Stockholm’s municipal government is making recent headlines as it is expected to follow London and Paris in banning public advertisements deemed sexist or racist. The city’s effort to eliminate discriminatory or offensive advertising feels right in step with the rise of movements such as #MeToo and #BlackLivesMatter. While many people see this forthcoming legislation as a positive reaction to the insidiousness of sexist and racist undertones in the media, others are questioning how far this censorship will go and whether or not it should be left to politicians to determine what is acceptable.
To discuss these questions, we use the Socratic method – a form of argumentative dialogue developed in the 5th century BCE, which is a perfect example of critical thinking – to consider the issue from multiple perspectives.
What can be learned from applying the Socratic method to this debate on acceptable forms of government censorship?
First, let us identify the key players who reflect the multiple viewpoints on this issue:
- Daniel Hellden: one of Stockholm’s deputy mayors and an advocate for the ban.
- Anders Ericson: chief executive of The Association of Swedish Advertisers.
NB: This is by no means an exhaustive list and these individuals merely act as representatives for two complex and diverse sides of the debate. The following dialogues are constructed and informed by articles, statements, and debates held on the subject. Please see the bibliography for a full list of articles used.
Daniel Hellden: “The city has a responsibility towards its citizens, to ensure that advertising they are exposed to is not offensive or upsetting in any way. We need to make sure that sexist and racist advertising doesn’t appear.”
The Questioner: How will the city determine what constitutes appropriate and inappropriate images? What are you doing to standardize regulations and not leave them to the discretion of individual politicians or the reigning political ideology?
Daniel Hellden: The criteria will follow the same established guidelines set out by the Reklamombusmannen (the Swedish Advertising Ombudsman). This is an independent national organization which provides nonpartisan guidance in ethical marketing. Stockholm’s new legislation will follow the same standards but will extend the power of the ombudsman. Since the Reklamombusmannen cannot issue sanctions, the new ban will allow Stockholm City Council to order that offending images be removed within 24 hours. “But it won't be us as politicians who make that judgment."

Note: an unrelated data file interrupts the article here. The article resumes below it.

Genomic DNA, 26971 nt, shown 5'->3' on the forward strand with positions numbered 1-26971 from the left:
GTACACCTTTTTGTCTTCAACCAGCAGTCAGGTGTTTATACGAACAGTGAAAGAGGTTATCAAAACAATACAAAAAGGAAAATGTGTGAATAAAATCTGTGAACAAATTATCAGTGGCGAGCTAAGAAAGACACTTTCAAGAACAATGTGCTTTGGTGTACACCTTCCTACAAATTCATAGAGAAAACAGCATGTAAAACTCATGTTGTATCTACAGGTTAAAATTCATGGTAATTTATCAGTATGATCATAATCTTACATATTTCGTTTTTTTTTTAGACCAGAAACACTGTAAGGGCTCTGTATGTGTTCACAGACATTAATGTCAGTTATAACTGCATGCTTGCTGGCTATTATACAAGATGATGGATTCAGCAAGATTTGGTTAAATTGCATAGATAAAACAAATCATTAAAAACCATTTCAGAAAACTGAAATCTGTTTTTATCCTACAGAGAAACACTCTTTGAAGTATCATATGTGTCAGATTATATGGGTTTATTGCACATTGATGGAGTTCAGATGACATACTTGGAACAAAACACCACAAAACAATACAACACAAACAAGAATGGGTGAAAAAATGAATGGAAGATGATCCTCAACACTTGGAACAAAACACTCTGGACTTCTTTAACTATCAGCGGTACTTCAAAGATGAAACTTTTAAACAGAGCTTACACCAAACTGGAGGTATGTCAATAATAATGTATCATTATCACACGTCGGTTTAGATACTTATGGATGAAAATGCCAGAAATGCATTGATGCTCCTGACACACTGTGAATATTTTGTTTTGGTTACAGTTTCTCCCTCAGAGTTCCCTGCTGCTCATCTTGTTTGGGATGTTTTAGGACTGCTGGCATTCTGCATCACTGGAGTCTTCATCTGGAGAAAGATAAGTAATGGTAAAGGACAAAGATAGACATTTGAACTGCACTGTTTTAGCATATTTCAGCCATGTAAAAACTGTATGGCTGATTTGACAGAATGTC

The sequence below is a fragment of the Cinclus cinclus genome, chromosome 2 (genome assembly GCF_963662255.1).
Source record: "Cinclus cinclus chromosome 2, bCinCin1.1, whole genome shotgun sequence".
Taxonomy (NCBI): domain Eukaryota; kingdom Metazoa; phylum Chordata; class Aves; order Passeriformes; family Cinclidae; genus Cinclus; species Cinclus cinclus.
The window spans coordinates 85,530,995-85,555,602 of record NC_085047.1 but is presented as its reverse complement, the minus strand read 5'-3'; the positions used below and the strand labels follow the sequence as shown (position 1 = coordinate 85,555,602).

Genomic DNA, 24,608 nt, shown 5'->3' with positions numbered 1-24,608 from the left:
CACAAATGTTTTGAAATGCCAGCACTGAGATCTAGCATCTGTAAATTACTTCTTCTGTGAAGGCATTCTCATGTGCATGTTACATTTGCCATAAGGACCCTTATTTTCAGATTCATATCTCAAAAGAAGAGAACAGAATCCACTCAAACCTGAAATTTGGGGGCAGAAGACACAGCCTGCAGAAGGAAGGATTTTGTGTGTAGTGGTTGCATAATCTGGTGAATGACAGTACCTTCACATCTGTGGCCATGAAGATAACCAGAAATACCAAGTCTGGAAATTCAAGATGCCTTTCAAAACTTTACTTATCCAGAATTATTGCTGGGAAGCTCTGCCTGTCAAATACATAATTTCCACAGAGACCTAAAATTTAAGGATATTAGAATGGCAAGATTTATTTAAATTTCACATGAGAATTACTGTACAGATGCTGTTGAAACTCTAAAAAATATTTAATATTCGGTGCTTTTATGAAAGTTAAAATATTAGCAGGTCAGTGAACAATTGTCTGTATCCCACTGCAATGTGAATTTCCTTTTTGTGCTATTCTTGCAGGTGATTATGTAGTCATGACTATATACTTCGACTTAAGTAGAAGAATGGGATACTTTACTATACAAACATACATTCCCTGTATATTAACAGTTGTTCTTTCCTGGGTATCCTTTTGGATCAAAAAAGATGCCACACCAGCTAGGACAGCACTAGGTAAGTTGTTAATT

The Questioner: Efforts to implement similar legislation in the past were halted due to consideration that this type of law may be against the rules of freedom of speech and freedom of the press. What do you say to your opponents who feel this is a form of government censorship?
Daniel Hellden: Sweden has a long history of protecting the freedom of the press and freedom of speech. However, part of our country’s fundamental laws on freedom of expression “criminalize expression considered to be hate speech, and prohibit threats or expressions of contempt directed against a group or member of a group.” Advertisements that degrade women or reinforce racial stereotypes fall firmly under that category. We will also be conducting a full review of this new legislation after the first year.
The Questioner: Other countries that have implemented similar legislation have drawn negative attention with claims of gender-based double standards entering the equation. In the UK, for example, the Advertising Standards Authority banned an ad that objectified women, but did not ban one in which a male model was undressing that “received 120 complaints that the ad was objectifying towards both men and women.” How are you going to handle pervasive and inherent gender-based double standards when considering advertisements?
Daniel Hellden: That’s an important consideration. The Swedish Advertising Ombudsman has a demonstrated history of regulating advertisements that are deemed sexist or objectifying to both men and women. For example, the ombudsman ruled against a chocolate ad that objectified a shirtless man. The cropping of the image which cut out his head, thus dehumanizing him, was one of the factors which led to the decision that this particular ad objectified the man as purely a sex object.
The Questioner: The move toward this type of legislation is following a popular trend as many other European countries have implemented similar laws in recent years. How much are you influenced by the examples of neighboring nations?